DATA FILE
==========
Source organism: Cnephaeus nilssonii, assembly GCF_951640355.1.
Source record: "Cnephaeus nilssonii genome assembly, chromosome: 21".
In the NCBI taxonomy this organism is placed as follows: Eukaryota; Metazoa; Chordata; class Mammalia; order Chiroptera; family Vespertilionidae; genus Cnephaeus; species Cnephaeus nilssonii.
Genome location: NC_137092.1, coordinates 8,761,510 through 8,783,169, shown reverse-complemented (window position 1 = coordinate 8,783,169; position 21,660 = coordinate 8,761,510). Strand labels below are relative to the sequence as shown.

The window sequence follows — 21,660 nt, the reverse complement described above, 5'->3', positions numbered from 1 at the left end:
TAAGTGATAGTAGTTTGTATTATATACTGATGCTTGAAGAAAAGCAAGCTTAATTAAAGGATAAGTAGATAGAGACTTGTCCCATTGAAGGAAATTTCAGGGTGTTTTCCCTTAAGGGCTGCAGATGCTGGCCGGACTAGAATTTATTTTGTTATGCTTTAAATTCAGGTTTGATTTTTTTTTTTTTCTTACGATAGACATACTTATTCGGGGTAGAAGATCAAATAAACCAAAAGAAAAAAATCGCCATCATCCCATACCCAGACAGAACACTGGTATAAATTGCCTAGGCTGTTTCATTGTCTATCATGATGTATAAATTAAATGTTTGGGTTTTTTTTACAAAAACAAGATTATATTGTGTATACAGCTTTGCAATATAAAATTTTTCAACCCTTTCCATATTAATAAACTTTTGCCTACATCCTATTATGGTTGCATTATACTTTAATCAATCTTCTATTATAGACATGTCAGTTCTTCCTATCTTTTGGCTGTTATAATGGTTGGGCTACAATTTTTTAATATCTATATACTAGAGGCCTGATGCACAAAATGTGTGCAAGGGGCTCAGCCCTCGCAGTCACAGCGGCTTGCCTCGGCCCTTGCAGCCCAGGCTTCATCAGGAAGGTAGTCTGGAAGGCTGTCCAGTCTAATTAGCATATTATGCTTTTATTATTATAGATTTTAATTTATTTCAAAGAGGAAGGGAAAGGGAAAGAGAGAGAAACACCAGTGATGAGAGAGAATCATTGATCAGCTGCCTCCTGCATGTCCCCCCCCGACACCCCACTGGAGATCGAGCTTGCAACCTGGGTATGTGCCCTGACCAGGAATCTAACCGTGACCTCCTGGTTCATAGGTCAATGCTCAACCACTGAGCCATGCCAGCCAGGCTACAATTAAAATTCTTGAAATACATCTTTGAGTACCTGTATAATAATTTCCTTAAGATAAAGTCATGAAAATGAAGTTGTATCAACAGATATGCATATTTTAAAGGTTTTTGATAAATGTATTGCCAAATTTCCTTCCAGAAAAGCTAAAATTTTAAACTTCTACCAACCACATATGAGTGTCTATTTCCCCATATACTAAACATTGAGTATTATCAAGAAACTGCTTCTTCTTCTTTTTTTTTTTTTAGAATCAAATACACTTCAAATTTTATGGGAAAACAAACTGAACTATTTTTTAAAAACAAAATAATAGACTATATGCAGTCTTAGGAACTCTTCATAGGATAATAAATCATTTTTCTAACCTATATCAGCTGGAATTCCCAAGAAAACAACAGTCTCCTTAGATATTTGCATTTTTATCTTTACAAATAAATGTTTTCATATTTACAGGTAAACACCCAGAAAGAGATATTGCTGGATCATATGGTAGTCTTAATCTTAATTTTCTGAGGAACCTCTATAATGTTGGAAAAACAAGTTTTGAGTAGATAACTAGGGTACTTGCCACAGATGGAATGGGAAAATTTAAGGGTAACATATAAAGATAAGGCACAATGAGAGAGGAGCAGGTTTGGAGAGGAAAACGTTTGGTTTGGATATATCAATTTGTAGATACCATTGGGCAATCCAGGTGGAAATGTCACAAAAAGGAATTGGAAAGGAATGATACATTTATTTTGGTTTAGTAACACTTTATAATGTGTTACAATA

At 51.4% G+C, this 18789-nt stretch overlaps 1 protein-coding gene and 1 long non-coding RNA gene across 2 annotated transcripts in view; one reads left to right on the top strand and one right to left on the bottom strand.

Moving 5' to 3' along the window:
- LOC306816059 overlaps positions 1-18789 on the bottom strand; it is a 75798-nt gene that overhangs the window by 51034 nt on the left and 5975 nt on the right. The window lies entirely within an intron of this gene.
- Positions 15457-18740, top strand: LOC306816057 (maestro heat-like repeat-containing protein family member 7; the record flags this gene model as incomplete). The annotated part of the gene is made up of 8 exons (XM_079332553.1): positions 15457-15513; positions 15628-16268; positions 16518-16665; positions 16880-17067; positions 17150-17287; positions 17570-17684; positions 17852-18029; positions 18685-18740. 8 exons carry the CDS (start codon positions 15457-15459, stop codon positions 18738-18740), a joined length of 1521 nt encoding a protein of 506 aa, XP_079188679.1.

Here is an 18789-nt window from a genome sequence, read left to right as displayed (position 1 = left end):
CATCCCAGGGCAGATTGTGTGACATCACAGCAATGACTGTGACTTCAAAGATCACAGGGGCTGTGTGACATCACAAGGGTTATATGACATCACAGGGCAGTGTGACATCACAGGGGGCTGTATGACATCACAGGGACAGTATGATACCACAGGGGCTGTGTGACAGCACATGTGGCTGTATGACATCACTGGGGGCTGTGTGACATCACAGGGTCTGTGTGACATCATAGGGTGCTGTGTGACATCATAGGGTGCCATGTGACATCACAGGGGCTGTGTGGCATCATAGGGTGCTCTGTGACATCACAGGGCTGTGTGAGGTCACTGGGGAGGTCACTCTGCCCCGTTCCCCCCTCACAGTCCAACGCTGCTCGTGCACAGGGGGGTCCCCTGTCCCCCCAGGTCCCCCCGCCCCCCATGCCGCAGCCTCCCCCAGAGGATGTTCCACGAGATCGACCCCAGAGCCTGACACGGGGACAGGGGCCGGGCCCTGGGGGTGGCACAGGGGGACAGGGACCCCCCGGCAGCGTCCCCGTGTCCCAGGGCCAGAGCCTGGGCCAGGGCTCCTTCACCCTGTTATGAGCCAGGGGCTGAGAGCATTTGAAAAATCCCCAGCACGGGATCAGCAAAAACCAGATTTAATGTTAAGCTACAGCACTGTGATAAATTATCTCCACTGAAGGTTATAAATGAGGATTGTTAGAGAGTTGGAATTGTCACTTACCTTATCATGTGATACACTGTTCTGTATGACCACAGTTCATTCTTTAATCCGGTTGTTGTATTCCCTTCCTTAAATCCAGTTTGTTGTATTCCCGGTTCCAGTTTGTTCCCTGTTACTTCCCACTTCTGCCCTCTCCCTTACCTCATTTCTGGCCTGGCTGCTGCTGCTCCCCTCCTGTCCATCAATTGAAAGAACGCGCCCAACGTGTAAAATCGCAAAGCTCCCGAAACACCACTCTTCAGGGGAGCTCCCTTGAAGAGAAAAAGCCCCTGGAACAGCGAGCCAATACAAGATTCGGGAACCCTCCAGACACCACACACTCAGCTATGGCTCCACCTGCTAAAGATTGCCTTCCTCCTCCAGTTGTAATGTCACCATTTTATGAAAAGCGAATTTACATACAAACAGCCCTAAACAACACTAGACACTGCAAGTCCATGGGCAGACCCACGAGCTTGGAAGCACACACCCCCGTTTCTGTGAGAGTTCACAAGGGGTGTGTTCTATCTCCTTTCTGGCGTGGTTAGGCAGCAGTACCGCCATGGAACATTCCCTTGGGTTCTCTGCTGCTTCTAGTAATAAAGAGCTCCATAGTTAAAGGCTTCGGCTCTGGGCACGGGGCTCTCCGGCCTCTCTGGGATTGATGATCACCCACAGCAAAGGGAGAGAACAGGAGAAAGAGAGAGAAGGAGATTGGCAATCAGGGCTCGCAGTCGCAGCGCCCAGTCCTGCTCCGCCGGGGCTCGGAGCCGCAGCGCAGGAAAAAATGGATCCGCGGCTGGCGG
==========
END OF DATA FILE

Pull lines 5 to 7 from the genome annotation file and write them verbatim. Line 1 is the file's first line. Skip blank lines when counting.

The window sequence follows — 21,660 nt, the reverse complement described above, 5'->3', positions numbered from 1 at the left end:
TAAGTGATAGTAGTTTGTATTATATACTGATGCTTGAAGAAAAGCAAGCTTAATTAAAGGATAAGTAGATAGAGACTTGTCCCATTGAAGGAAATTTCAGGGTGTTTTCCCTTAAGGGCTGCAGATGCTGGCCGGACTAGAATTTATTTTGTTATGCTTTAAATTCAGGTTTGATTTTTTTTTTTTTCTTACGATAGACATACTTATTCGGGGTAGAAGATCAAATAAACCAAAAGAAAAAAATCGCCATCATCCCATACCCAGACAGAACACTGGTATAAATTGCCTAGGCTGTTTCATTGTCTATCATGATGTATAAATTAAATGTTTGGGTTTTTTTTACAAAAACAAGATTATATTGTGTATACAGCTTTGCAATATAAAATTTTTCAACCCTTTCCATATTAATAAACTTTTGCCTACATCCTATTATGGTTGCATTATACTTTAATCAATCTTCTATTATAGACATGTCAGTTCTTCCTATCTTTTGGCTGTTATAATGGTTGGGCTACAATTTTTTAATATCTATATACTAGAGGCCTGATGCACAAAATGTGTGCAAGGGGCTCAGCCCTCGCAGTCACAGCGGCTTGCCTCGGCCCTTGCAGCCCAGGCTTCATCAGGAAGGTAGTCTGGAAGGCTGTCCAGTCTAATTAGCATATTATGCTTTTATTATTATAGATTTTAATTTATTTCAAAGAGGAAGGGAAAGGGAAAGAGAGAGAAACACCAGTGATGAGAGAGAATCATTGATCAGCTGCCTCCTGCATGTCCCCCCCCGACACCCCACTGGAGATCGAGCTTGCAACCTGGGTATGTGCCCTGACCAGGAATCTAACCGTGACCTCCTGGTTCATAGGTCAATGCTCAACCACTGAGCCATGCCAGCCAGGCTACAATTAAAATTCTTGAAATACATCTTTGAGTACCTGTATAATAATTTCCTTAAGATAAAGTCATGAAAATGAAGTTGTATCAACAGATATGCATATTTTAAAGGTTTTTGATAAATGTATTGCCAAATTTCCTTCCAGAAAAGCTAAAATTTTAAACTTCTACCAACCACATATGAGTGTCTATTTCCCCATATACTAAACATTGAGTATTATCAAGAAACTGCTTCTTCTTCTTTTTTTTTTTTTAGAATCAAATACACTTCAAATTTTATGGGAAAACAAACTGAACTATTTTTTAAAAACAAAATAATAGACTATATGCAGTCTTAGGAACTCTTCATAGGATAATAAATCATTTTTCTAACCTATATCAGCTGGAATTCCCAAGAAAACAACAGTCTCCTTAGATATTTGCATTTTTATCTTTACAAATAAATGTTTTCATATTTACAGGTAAACACCCAGAAAGAGATATTGCTGGATCATATGGTAGTCTTAATCTTAATTTTCTGAGGAACCTCTATAATGTTGGAAAAACAAGTTTTGAGTAGATAACTAGGGTACTTGCCACAGATGGAATGGGAAAATTTAAGGGTAACATATAAAGATAAGGCACAATGAGAGAGGAGCAGGTTTGGAGAGGAAAACGTTTGGTTTGGATATATCAATTTGTAGATACCATTGGGCAATCCAGGTGGAAATGTCACAAAAAGGAATTGGAAAGGAATGATACATTTATTTTGGTTTAGTAACACTTTATAATGTGTTACAATA

At 51.4% G+C, this 18789-nt stretch overlaps 1 protein-coding gene and 1 long non-coding RNA gene across 2 annotated transcripts in view; one reads left to right on the top strand and one right to left on the bottom strand.